Pointing a Pistol at Another Person
Is pointing a pistol at another person a crime? What if you’re protecting yourself or someone else? Will it be enough to keep you out of jail that you were acting in self-defense?
The fact is this: in Georgia, it is a crime to point a pistol at another person.
A person is guilty of a misdemeanor when he intentionally and without legal justification points or aims a gun or pistol at another, whether the gun or pistol is loaded or unloaded. O.C.G.A. § 16-11-102
Read this statute closely and certain words stand out. “Intentionally.” “Legal justification.”
The law criminalizes the act of pointing a firearm at another person “intentionally and without legal justification.” What if you were to unintentionally point a firearm at another person – say, if you dropped it – and in the process of recovering the gun, picked the pistol up and inadvertently pointed it at a friend (an action also known as “flagging” someone). The statute requires the specific intent that you must intentionally draw the pistol on someone; without proof of your intent, no crime has been committed.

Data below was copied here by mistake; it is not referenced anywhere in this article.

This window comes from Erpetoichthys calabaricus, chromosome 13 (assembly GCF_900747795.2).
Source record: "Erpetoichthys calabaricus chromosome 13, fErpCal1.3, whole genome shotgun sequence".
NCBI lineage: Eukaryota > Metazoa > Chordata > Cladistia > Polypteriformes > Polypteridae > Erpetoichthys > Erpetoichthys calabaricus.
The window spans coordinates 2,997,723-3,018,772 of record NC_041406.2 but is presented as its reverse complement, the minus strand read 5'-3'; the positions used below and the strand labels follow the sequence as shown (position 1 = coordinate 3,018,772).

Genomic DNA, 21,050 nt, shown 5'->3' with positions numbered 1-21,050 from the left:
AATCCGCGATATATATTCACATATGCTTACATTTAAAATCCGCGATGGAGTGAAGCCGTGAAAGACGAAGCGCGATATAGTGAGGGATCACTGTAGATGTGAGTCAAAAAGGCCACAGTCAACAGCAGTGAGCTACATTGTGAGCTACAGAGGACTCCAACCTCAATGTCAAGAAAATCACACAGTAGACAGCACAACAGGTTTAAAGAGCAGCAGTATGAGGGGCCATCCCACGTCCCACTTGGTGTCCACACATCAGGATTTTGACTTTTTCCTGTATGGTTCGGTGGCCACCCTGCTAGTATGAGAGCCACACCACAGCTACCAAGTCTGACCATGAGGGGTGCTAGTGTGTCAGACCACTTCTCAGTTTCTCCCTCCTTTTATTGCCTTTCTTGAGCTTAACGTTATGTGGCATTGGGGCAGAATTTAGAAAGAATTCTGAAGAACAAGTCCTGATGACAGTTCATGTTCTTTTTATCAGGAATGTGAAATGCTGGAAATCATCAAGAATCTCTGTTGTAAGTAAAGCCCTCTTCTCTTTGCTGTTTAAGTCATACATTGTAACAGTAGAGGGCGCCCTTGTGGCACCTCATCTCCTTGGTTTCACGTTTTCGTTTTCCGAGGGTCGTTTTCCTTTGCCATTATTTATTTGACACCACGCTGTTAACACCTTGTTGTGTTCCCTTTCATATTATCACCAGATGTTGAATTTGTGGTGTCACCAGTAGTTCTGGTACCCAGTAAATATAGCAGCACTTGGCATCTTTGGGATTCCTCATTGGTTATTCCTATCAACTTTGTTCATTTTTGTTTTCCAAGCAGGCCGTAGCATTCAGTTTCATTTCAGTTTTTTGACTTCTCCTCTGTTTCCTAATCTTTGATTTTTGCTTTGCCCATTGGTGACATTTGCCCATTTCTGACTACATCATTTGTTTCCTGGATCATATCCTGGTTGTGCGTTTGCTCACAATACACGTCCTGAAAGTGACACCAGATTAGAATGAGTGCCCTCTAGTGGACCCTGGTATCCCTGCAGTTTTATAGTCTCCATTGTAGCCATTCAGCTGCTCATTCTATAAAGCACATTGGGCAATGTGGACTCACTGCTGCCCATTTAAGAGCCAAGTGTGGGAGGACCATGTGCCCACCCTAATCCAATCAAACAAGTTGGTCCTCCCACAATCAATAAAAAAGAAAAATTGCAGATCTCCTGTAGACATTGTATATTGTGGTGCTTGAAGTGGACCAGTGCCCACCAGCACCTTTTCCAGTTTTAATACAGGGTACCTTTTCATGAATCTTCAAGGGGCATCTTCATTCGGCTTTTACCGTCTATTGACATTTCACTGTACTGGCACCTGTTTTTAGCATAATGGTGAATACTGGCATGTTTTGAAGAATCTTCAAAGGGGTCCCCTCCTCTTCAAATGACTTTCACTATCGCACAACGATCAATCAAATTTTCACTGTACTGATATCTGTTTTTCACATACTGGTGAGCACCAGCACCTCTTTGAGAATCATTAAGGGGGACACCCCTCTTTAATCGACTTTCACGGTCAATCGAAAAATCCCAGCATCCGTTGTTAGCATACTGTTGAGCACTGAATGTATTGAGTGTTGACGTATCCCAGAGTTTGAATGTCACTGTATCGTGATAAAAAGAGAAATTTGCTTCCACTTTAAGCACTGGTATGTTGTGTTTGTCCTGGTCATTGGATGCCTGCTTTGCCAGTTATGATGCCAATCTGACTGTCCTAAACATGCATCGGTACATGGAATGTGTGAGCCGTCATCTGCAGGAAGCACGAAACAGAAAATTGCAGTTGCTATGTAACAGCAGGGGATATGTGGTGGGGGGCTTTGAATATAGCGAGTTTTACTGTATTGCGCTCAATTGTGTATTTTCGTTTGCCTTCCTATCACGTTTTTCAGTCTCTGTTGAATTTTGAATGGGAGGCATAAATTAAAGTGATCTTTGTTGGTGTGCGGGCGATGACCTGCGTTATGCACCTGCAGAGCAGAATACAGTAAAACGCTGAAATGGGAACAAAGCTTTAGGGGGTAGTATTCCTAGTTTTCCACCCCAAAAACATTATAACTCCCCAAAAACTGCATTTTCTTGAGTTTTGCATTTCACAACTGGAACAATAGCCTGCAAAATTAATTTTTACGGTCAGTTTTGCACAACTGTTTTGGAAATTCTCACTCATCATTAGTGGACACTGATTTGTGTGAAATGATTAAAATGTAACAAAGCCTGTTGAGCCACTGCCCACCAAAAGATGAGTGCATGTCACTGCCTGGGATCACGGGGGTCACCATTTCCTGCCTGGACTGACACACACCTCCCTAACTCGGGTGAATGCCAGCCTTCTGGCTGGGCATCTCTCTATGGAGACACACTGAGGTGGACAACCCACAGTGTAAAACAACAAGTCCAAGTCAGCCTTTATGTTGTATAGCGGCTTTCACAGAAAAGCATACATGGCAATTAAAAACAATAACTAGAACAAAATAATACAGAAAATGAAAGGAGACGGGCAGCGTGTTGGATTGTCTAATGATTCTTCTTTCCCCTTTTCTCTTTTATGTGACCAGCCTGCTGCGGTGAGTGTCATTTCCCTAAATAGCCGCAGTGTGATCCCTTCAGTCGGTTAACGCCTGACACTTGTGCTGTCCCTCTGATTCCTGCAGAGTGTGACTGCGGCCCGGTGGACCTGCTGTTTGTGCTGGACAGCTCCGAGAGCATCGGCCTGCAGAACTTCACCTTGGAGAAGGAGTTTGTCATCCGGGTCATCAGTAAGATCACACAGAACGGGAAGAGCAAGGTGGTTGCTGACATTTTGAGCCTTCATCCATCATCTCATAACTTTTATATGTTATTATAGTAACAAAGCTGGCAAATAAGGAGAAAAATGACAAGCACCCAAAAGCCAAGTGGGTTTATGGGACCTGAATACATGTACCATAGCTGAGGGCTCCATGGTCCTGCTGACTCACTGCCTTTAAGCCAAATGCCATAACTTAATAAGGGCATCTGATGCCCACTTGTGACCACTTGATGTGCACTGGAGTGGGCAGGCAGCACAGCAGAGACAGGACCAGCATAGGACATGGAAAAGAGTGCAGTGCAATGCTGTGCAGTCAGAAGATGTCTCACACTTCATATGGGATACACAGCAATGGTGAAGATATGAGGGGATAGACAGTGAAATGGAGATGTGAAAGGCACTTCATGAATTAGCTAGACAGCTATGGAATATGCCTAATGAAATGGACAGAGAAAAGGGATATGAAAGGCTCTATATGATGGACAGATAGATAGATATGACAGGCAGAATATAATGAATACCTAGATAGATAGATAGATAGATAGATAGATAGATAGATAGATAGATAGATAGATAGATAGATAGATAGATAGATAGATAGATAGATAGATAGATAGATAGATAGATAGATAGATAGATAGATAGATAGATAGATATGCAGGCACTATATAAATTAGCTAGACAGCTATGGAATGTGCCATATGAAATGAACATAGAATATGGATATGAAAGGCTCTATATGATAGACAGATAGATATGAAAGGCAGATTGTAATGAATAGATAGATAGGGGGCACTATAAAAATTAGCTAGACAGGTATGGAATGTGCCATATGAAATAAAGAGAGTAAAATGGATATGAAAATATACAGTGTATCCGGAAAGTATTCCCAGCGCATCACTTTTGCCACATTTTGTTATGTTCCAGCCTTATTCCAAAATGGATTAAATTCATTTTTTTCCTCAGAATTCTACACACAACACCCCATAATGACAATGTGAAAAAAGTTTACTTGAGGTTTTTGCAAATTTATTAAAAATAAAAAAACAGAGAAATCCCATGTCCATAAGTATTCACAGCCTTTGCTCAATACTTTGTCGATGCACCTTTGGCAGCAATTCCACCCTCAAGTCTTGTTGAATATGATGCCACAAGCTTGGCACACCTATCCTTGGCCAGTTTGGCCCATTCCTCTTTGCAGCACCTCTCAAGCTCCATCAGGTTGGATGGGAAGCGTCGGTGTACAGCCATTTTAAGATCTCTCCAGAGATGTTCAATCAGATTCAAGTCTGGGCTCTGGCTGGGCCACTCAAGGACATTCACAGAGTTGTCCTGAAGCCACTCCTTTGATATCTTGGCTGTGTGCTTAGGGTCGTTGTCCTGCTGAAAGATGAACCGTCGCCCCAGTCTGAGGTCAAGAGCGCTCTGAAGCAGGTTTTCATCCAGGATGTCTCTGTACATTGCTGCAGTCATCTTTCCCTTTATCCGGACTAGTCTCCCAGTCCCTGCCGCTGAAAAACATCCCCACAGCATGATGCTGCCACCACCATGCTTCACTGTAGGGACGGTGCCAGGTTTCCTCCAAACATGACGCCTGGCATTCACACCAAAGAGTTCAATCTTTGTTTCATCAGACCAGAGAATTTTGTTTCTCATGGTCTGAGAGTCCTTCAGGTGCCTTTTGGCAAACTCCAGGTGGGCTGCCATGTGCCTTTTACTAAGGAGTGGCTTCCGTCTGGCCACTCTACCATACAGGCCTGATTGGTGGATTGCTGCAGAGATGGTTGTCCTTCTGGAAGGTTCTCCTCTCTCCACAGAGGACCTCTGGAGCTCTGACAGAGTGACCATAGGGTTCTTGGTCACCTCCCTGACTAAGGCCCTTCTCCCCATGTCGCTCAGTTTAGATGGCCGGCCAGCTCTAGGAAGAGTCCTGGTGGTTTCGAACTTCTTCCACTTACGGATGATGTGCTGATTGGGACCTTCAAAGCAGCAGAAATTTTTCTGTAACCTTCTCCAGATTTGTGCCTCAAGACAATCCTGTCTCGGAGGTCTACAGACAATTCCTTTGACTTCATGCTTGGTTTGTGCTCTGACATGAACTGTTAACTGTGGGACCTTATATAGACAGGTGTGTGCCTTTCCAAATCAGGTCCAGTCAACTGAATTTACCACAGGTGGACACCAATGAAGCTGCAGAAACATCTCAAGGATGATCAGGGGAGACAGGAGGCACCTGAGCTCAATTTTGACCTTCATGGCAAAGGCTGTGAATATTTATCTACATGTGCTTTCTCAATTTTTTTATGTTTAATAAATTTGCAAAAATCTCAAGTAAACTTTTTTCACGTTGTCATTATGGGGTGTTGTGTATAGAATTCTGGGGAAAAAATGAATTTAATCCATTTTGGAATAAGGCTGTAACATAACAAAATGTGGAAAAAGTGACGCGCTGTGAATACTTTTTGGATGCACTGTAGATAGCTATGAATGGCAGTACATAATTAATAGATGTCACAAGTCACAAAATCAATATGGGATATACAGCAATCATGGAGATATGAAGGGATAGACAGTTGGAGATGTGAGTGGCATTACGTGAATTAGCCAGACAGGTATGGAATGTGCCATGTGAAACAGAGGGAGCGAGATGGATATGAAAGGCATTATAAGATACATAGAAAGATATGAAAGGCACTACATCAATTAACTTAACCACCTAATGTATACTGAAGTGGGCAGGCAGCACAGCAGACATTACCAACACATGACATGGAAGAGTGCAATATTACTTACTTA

Statutory Defense In Georgia
Moreover, what if your act of pointing the pistol was justified by law? The defense of justification is a statutory defense in Georgia: that means the written law allows you to argue that what you did (i.e. pointing a firearm at another person) was necessary for some reason to protect yourself or another person, or your home, or your property. Because it was necessary to point the pistol, your actions were justified by the facts and, according to the law, no crime was committed. If your acts are justified, you cannot be held criminally responsible.
Defense Of Justification
While the defense of justification is a statutory defense (meaning our state legislature, the General Assembly, drafted a bill the Governor then signed into law recognizing anyone may be justified in certain acts to protect themselves – including taking the life of another – when their own lives are threatened), the criminal statute for pointing a pistol at another itself qualifies actions taken with legal justification as non-criminal.
We Can Help!
What, then, must be shown to prove your act in pointing a pistol at another was justified? Within that question lies the heart of the work lawyers like those at Kilgo Law tackle every day to protect their clients. The attorneys at Kilgo Law are experienced in dealing with issues of justification: what facts are necessary to show a client’s actions are justified, and how best to present those. If you have been charged with pointing a pistol at another person, call the lawyers at Kilgo Law, and let them assist you. They can help.